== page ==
I think one of the main things is that Star Wars came out at a time when there was not the hyper-saturated media of today; there were few blockbusters and no contemporary mythological things, and nothing that was truely "universal" at the time in that everyone could connect to it regardless of age or gender or whathaveyou. Today we have Harry Potter, which is the closest that has probably come to matching Star Wars in that respect, but it's also lost in the sea of media: there's a million other blockbusters, like Batman and Lord of the Rings and the continuing Star Wars spinoffs (prequels included), plus cable television with a devoted channel for every genre and niche, not to mention VHS, DVD, Blu-ray and torrents making every single film ever made available, in high definition much of the time, plus Youtube, Facebook, and the internet clammoring for attention. Plus, video games are huge, and have replaced a lot of traditional media like film and television to a degree--there were games in 1977, but no standout titles other than maybe stuff like Pong and Space Invaders (did this come out after SW? I know it was around in 1977), but you didn't have them in your home for the most part.
So, Star Wars really is the first and last of its kind. It's hard to say if The Matrix and Harry Potter will be remembered in 60 years from now, other than aging original-generation fans and maybe classic literature/cinema fans, just because these types of blockbusters have become rather disposable today, and this will only increase in the future as more media options become available and the market continues to fragment. Star Wars didn't have that. Star Wars didn't even have multiplexes to contend with--your town had one theatre, with one screen, and what was playing was Star Wars. So everyone saw it, and it was everywhere, in magazines and the news and on SNL and such.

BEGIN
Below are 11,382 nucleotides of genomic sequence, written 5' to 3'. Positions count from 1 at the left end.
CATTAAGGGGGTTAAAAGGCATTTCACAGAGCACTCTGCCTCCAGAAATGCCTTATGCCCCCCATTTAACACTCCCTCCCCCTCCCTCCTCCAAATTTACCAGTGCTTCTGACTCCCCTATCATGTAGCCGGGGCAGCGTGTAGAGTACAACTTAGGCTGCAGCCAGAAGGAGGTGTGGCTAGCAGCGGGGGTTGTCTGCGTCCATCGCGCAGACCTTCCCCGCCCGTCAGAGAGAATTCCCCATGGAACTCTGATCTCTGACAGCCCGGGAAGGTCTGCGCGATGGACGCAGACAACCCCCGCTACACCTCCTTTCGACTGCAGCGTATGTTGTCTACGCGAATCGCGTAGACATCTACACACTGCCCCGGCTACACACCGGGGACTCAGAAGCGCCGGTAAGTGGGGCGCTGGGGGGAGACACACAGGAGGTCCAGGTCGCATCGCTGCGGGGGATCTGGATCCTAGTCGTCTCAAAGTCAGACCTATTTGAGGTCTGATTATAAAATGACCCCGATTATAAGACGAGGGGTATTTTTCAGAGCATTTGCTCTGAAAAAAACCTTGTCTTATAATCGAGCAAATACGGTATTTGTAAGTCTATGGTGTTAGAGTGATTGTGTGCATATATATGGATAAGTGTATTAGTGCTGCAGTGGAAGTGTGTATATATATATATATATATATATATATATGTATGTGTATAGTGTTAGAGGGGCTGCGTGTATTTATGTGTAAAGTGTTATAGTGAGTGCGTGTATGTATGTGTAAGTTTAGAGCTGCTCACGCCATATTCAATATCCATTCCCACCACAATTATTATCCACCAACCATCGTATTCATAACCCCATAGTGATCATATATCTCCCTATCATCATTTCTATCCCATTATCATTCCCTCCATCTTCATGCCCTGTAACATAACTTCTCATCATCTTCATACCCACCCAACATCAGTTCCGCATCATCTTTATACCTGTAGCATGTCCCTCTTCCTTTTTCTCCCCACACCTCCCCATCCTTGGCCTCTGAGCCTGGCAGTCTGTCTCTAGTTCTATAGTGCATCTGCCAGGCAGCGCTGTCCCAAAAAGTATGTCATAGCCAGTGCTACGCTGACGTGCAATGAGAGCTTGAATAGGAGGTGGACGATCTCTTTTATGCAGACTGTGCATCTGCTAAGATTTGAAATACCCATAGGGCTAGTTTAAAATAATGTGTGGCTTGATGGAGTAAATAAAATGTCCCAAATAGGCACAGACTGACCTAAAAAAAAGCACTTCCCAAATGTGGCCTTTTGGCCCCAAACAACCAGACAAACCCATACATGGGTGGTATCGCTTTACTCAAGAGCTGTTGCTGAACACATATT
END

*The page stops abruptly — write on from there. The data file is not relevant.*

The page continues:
Consequently, Star Wars has become a lasting part of popular culture, even if increasingly fewer people will actually be watching the films. It's like Superman or Wizard of Oz--most people have never read a Superman comic, most people have never read the Oz books, and there are increasingly large amounts of people who have never seen any of the film or television adaptations of either franchises. But they still know the mythology. The know about Dorothy and Tin Man and Munchkins, they know about Superman's costume and Lois Lane and Clark Kent, and people likewise know all about Luke Skywalker and Darth Vader and the Death Star and the Force.
Is it on the same level as the Bible or classical mythology? In the contemporary sense, probably yes. More people today have probably seen Star Wars than actually read all, or even a significant part of, the Bible, especially as young people are leaving the church at a record-setting pace. People know who Obi Wan Kenobi or R2D2 are, but unless they really know their Bible or go to sunday school they probably don't know a character/person like King Josiah. Harry Potter outsells the Bible today (no joke). But of course, that is just because western society has become increasingly less tied to religion and superstition, and this trend will only continue (unless you live in the so-called Bible Belt, in which case it's harder to predict if the current religious furver will last or decline in the near future, as it has tended to be cyclical there).
On a historical scale it would be absurd to argue any of this though, as was mentioned for a good thousand years the only thing that really tied Europe together from end to end was Christianity and the vestiges of classical religion spread through the influence of the former Roman Empire. It's pretty unlikely that many people will know about Star Wars in the year 3000, although I would say if people study early film like they do early literature (canterbury, etc), Star Wars would be a contender for somewhere at the top of that list but I imagine that would be more for historical buffs and academics, the way Canterbury largely is today.